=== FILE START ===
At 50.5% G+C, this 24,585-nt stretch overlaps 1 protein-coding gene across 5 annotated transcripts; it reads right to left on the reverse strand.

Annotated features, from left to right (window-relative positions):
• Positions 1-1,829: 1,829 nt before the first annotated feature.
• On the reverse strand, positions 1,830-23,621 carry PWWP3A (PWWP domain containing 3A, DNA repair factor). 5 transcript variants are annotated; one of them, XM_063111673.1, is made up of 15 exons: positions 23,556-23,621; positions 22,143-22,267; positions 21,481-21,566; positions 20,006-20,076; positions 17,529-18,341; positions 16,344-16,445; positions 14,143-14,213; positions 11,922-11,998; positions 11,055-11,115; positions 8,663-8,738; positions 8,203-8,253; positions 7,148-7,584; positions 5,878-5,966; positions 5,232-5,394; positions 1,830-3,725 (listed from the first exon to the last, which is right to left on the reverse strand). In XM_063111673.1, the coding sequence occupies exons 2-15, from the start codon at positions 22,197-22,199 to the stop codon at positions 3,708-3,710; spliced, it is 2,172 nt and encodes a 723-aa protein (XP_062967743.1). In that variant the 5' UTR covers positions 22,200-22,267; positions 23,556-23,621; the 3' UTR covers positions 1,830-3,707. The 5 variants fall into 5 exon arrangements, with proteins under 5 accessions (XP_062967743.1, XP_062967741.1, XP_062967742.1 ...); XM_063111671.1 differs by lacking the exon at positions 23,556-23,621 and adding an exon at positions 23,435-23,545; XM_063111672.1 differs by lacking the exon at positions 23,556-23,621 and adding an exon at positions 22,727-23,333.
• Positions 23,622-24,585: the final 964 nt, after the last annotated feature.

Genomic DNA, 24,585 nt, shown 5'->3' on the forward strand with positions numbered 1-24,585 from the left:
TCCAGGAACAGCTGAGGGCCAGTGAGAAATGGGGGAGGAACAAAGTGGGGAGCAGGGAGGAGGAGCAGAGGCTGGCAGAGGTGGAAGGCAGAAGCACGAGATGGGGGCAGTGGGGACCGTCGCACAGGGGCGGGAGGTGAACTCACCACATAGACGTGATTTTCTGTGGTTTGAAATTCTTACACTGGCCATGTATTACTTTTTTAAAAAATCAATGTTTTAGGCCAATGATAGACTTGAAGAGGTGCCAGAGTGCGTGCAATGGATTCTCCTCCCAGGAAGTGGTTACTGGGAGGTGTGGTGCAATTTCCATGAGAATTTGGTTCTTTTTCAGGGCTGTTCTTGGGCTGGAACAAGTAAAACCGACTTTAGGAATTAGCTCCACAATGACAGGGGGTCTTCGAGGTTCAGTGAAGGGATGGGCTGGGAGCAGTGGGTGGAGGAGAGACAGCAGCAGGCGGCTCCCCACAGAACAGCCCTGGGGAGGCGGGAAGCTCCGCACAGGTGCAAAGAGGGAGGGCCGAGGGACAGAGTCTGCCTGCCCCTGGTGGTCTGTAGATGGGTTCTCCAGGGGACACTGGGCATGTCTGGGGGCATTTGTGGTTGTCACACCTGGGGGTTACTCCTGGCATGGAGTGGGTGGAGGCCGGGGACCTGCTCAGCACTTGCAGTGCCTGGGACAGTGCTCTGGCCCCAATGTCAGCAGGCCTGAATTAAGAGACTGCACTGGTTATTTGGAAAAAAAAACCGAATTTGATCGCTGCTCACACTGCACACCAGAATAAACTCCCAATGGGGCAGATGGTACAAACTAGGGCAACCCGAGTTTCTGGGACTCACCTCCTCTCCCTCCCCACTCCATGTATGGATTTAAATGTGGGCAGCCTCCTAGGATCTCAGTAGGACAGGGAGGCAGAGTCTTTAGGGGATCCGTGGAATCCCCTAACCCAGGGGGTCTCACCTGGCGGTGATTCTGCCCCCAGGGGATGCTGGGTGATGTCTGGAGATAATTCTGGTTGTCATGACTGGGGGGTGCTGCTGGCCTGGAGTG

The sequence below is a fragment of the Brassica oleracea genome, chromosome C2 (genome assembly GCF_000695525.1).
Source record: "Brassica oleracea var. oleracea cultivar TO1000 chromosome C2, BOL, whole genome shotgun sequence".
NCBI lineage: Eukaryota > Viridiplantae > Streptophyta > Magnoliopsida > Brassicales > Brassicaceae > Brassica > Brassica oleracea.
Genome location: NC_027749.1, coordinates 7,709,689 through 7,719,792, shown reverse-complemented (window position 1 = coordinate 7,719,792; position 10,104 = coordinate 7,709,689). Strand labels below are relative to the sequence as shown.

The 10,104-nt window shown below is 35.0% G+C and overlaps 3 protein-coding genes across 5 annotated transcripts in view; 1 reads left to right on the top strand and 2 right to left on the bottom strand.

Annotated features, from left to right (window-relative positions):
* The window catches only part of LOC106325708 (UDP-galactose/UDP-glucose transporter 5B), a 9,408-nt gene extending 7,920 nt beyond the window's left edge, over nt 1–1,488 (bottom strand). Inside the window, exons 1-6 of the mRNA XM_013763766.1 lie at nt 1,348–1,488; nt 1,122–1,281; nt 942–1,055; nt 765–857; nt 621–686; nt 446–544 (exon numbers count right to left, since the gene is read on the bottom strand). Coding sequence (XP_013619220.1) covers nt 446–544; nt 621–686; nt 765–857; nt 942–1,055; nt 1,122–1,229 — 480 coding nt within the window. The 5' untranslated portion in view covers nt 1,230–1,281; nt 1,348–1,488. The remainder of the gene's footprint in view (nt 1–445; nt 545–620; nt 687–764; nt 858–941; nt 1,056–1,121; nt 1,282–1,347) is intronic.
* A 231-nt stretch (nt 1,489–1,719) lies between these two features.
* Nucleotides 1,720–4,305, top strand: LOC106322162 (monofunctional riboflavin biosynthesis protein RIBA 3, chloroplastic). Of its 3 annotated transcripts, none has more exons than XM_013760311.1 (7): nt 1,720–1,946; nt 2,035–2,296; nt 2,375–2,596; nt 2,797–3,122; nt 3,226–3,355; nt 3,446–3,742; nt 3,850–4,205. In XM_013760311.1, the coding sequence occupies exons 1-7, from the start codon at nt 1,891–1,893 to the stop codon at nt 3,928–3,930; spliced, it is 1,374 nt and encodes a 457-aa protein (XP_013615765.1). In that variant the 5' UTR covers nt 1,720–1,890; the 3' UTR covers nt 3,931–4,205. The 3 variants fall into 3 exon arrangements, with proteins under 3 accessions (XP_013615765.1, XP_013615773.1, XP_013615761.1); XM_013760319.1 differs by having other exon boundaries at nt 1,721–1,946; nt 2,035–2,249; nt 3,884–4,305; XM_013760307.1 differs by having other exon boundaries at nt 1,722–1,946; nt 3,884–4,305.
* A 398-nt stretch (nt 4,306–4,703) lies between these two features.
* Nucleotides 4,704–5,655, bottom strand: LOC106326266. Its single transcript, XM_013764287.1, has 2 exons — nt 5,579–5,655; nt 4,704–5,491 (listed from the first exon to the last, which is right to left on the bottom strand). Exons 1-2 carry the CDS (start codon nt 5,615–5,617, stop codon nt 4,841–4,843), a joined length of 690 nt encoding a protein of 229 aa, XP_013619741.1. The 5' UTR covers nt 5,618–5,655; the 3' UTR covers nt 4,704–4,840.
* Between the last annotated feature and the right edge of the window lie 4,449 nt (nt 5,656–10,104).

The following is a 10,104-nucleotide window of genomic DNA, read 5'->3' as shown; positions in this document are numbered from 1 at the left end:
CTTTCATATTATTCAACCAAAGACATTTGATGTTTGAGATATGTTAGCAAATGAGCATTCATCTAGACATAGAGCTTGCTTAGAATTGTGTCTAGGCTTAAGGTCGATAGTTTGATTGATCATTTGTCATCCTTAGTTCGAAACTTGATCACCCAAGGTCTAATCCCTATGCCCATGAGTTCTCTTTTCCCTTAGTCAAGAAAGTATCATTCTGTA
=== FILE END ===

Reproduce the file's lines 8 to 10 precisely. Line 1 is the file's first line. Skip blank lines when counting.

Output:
The sequence below is a fragment of the Brassica oleracea genome, chromosome C2 (genome assembly GCF_000695525.1).
Source record: "Brassica oleracea var. oleracea cultivar TO1000 chromosome C2, BOL, whole genome shotgun sequence".
NCBI lineage: Eukaryota > Viridiplantae > Streptophyta > Magnoliopsida > Brassicales > Brassicaceae > Brassica > Brassica oleracea.